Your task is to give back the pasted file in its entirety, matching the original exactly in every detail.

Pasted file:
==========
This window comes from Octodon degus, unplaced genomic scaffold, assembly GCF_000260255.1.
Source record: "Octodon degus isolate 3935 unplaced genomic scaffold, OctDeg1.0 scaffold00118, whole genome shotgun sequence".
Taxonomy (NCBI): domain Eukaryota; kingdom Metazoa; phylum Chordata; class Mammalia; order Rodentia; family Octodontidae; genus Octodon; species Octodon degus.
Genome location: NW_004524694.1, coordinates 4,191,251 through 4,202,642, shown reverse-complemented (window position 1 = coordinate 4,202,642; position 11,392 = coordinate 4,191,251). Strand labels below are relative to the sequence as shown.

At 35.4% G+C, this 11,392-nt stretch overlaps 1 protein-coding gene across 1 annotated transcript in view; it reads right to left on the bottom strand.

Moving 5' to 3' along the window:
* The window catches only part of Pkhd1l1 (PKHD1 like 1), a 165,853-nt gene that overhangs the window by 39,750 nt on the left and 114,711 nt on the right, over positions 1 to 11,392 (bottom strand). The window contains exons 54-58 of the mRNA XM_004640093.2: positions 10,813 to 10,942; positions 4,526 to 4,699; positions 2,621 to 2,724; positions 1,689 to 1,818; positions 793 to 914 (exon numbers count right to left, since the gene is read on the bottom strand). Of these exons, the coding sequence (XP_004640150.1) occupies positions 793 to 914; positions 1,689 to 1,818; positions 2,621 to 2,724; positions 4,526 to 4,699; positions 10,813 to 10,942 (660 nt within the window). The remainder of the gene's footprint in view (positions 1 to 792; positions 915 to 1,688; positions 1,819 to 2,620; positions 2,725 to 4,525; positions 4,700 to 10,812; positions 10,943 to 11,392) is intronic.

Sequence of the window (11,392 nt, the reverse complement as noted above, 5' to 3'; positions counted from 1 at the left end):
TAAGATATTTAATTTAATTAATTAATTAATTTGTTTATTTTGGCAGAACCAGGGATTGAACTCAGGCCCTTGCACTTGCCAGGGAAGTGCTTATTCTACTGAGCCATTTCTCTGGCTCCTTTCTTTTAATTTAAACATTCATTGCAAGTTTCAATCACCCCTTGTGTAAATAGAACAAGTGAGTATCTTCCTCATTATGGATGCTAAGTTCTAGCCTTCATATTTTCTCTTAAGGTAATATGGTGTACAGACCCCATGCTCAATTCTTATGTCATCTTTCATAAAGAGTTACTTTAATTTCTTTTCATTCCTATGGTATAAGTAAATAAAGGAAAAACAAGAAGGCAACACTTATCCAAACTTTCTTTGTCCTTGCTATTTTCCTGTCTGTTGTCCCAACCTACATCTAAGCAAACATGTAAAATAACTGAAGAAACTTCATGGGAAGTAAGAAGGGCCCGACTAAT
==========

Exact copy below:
This window comes from Octodon degus, unplaced genomic scaffold, assembly GCF_000260255.1.
Source record: "Octodon degus isolate 3935 unplaced genomic scaffold, OctDeg1.0 scaffold00118, whole genome shotgun sequence".
Taxonomy (NCBI): domain Eukaryota; kingdom Metazoa; phylum Chordata; class Mammalia; order Rodentia; family Octodontidae; genus Octodon; species Octodon degus.
Genome location: NW_004524694.1, coordinates 4,191,251 through 4,202,642, shown reverse-complemented (window position 1 = coordinate 4,202,642; position 11,392 = coordinate 4,191,251). Strand labels below are relative to the sequence as shown.

At 35.4% G+C, this 11,392-nt stretch overlaps 1 protein-coding gene across 1 annotated transcript in view; it reads right to left on the bottom strand.

Moving 5' to 3' along the window:
* The window catches only part of Pkhd1l1 (PKHD1 like 1), a 165,853-nt gene that overhangs the window by 39,750 nt on the left and 114,711 nt on the right, over positions 1 to 11,392 (bottom strand). The window contains exons 54-58 of the mRNA XM_004640093.2: positions 10,813 to 10,942; positions 4,526 to 4,699; positions 2,621 to 2,724; positions 1,689 to 1,818; positions 793 to 914 (exon numbers count right to left, since the gene is read on the bottom strand). Of these exons, the coding sequence (XP_004640150.1) occupies positions 793 to 914; positions 1,689 to 1,818; positions 2,621 to 2,724; positions 4,526 to 4,699; positions 10,813 to 10,942 (660 nt within the window). The remainder of the gene's footprint in view (positions 1 to 792; positions 915 to 1,688; positions 1,819 to 2,620; positions 2,725 to 4,525; positions 4,700 to 10,812; positions 10,943 to 11,392) is intronic.

Sequence of the window (11,392 nt, the reverse complement as noted above, 5' to 3'; positions counted from 1 at the left end):
TAAGATATTTAATTTAATTAATTAATTAATTTGTTTATTTTGGCAGAACCAGGGATTGAACTCAGGCCCTTGCACTTGCCAGGGAAGTGCTTATTCTACTGAGCCATTTCTCTGGCTCCTTTCTTTTAATTTAAACATTCATTGCAAGTTTCAATCACCCCTTGTGTAAATAGAACAAGTGAGTATCTTCCTCATTATGGATGCTAAGTTCTAGCCTTCATATTTTCTCTTAAGGTAATATGGTGTACAGACCCCATGCTCAATTCTTATGTCATCTTTCATAAAGAGTTACTTTAATTTCTTTTCATTCCTATGGTATAAGTAAATAAAGGAAAAACAAGAAGGCAACACTTATCCAAACTTTCTTTGTCCTTGCTATTTTCCTGTCTGTTGTCCCAACCTACATCTAAGCAAACATGTAAAATAACTGAAGAAACTTCATGGGAAGTAAGAAGGGCCCGACTAAT